After reading “A Dolls House” by Henrik Ibsen, I realized that just like life, Noras overt symptoms were simply a byproduct of a problem that lies much deeper than simple financial spontaneity. Torvald, a patronizing, and solely appearance-driven man sets up the relationship for failure from the beginning. The fact that he treats Nora like a child and almost as a toy is not only demeaning to anyone, but it is actually awful that any man could treat a woman that way. I do not believe that Nora is the one to blame for her problems with spending money. However, it is unfortunate that Nora forges a loan paper because she is looking for fulfillment through money. Obviously there is a void in the relationship, true love. Love is something that Torvald should have been giving Nora all along, instead he demeans her. Therefore, Nora looks to money to provide her the happiness and love that should be given to her by her husband.
This play appealed to me because I think it is wonderful that Ibsen spoke out so strongly in this play for the support of womens rights. The theme of this play is the unjust sacrificial role of women. In the Victorian era, the man held the majority of power in a relationship, and was deemed with the more important role in society. Women, on the other hand, were expected to be acquiescent and dependent on men in all areas of their lives. I was shocked that women were not legally allowed to sign a legal document, such a personal loan without a man’s signature. It must have been a huge issue for some strong willed women to fall into the position of full dependence on a man. I believe that Nora was one of these strong willed women.
In Nora’s case Torvald was a kind man, however it seemed to me that he was always belittling her with subtle, gentle verbal abuse that Nora absorbed like a sponge. Her problem, along with the subtle, degrading comments, was that she was cooped up in such an ordinary life and stuck with a man that did not effectively show his love for her. This caused Nora to fall into the stereotypical role of the dependent woman. However, that is not who she truly was. Nora tolerated these actions as long as there was security for her and her children. Women of this era married mainly for security rather than love. If there was love in a marriage it was a by product of chance and a blessing, not the usual state of affairs between men and women.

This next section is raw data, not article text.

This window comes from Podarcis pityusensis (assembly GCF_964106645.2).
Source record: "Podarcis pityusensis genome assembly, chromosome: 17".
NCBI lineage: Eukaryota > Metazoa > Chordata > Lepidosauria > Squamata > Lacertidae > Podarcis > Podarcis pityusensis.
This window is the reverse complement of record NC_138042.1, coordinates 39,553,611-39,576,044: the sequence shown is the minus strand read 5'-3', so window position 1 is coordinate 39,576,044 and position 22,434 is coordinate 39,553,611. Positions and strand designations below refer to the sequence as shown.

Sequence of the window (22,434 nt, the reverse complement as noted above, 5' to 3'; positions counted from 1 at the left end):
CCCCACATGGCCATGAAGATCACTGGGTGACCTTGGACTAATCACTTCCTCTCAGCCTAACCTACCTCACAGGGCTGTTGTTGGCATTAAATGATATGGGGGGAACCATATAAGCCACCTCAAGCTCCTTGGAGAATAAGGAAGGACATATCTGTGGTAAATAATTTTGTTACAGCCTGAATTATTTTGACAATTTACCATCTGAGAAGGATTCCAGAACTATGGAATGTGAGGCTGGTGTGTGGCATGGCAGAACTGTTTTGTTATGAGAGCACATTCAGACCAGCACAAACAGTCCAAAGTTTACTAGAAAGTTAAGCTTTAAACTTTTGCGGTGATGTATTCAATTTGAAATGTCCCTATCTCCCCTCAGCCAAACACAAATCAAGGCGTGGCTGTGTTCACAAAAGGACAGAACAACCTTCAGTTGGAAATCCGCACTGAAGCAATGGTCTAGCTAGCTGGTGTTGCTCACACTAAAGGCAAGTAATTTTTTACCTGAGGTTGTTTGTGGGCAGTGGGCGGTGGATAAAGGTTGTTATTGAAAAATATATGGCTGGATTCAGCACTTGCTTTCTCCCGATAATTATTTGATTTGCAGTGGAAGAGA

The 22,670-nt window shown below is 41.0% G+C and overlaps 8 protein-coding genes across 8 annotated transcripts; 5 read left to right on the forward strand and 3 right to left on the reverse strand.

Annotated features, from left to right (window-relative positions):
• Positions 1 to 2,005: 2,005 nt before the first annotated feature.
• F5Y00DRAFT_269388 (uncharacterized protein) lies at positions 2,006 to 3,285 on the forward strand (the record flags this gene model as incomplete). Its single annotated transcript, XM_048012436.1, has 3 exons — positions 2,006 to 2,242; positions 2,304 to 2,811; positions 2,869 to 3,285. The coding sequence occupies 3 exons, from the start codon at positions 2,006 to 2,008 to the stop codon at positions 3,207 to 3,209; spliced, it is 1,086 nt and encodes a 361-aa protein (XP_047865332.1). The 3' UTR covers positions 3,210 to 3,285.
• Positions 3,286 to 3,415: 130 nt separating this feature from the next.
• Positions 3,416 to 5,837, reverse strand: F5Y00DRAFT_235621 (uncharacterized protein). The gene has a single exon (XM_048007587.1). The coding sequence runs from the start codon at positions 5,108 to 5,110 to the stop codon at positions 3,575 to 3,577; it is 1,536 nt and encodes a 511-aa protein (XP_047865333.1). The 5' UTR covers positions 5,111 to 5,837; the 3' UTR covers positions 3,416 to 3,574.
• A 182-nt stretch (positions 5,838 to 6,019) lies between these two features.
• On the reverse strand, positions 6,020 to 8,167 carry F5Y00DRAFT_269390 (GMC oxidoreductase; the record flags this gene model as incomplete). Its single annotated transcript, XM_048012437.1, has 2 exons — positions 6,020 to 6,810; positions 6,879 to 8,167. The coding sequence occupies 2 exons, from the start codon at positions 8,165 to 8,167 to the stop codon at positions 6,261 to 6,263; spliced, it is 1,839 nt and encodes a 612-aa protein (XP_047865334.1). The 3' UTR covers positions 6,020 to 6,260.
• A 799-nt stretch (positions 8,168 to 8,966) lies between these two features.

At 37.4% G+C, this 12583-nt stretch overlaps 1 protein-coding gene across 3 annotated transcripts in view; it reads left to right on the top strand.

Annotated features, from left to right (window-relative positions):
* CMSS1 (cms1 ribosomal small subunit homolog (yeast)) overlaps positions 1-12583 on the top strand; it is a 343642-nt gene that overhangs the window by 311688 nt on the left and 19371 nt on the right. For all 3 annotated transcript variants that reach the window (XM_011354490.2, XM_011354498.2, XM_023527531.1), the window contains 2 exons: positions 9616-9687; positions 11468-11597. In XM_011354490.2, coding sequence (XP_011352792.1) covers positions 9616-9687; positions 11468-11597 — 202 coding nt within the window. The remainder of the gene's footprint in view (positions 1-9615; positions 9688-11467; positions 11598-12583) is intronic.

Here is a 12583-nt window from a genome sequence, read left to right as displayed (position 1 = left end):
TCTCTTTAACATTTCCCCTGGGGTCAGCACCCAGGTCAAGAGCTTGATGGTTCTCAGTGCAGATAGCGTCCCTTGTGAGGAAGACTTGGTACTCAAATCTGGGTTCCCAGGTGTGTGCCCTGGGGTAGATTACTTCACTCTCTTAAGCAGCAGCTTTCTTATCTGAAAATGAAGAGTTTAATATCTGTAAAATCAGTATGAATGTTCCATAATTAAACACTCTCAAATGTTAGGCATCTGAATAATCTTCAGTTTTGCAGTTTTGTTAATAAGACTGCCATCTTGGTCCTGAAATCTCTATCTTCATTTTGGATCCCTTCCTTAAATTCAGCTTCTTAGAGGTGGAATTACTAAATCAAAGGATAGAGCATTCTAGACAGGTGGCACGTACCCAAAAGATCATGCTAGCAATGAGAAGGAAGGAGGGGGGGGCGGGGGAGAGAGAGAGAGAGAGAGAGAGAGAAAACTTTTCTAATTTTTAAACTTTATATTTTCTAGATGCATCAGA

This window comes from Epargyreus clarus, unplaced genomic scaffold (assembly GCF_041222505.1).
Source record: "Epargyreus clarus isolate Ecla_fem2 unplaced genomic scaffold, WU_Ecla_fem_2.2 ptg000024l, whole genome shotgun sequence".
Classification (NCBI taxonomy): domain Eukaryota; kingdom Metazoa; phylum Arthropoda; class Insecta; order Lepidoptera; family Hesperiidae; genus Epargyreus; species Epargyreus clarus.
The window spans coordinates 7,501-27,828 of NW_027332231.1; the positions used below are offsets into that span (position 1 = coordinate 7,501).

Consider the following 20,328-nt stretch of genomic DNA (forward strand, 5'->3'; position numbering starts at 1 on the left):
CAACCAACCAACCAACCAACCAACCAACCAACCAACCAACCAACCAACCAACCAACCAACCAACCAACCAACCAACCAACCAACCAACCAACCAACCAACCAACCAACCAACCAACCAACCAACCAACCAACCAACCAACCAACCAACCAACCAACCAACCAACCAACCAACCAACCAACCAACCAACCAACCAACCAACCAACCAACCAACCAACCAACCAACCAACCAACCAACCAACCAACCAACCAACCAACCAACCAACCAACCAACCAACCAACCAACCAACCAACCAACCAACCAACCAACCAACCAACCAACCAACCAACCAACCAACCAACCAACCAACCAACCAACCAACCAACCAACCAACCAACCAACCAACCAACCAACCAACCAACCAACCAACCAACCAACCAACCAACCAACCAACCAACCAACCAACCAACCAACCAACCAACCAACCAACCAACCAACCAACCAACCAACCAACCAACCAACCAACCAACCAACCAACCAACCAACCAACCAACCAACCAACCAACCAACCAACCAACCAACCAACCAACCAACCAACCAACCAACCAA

When Nora finally realizes that Torvald was not a man of honor the need for security and dependence was broken. Nora prays for a “miracle of miracles” hoping that Torvald will step up and save her from dishonor for the illegal loan she signed for. She prayed that Torvald would take the blame and leave her blameless and spotless. Somehow in all of this mess, we see Nora as an incredibly respectable woman. She only wants Torvald to make the gesture so she can respect and look up to him, to see that he is a man of honor and strength. Instead, she sees that he is a hypocrite and with that the break in their one-sided marriage is complete.
Noras subtle gestures of rebellion throughout the play show that a decision is brewing in the back of her mind, and that she is ready for some sort of change. She realizes that who she really is, is a mystery to her. After realizing this, she was determined to solve it. Her newfound determination fueled her to embark on the journey to find out who the women inside of her really was. She knew to only way to do it would be to leave her “doll house” and go out in the real world and find out who Nora really is.
By Nora slamming the door behind her, she closed the door on her old life. She now has the chance to discover who she really is without actually being someones property. The decision to leave her husband and children was shocking, but foreshadowed. She had been subtly rebelling against Torvalds wishes constantly. She eats the macaroons when Torvald says No. This was just one of the many instances where Nora showed that she was getting sick of being told what to do by her master. Nora was not even truly raising her children, she hired Anne Marie for that. Nora simply entertained the children in a superficial relationship. She no longer respected Torvald, and needed a fresh start on a new life; so she slams the door. Finally, the real Nora has a chance to come alive.
“Stages of Drama” By Klaus, Gilbert, and Field Jr. 5th Edition, 2003. Bedford/St. Martin’s.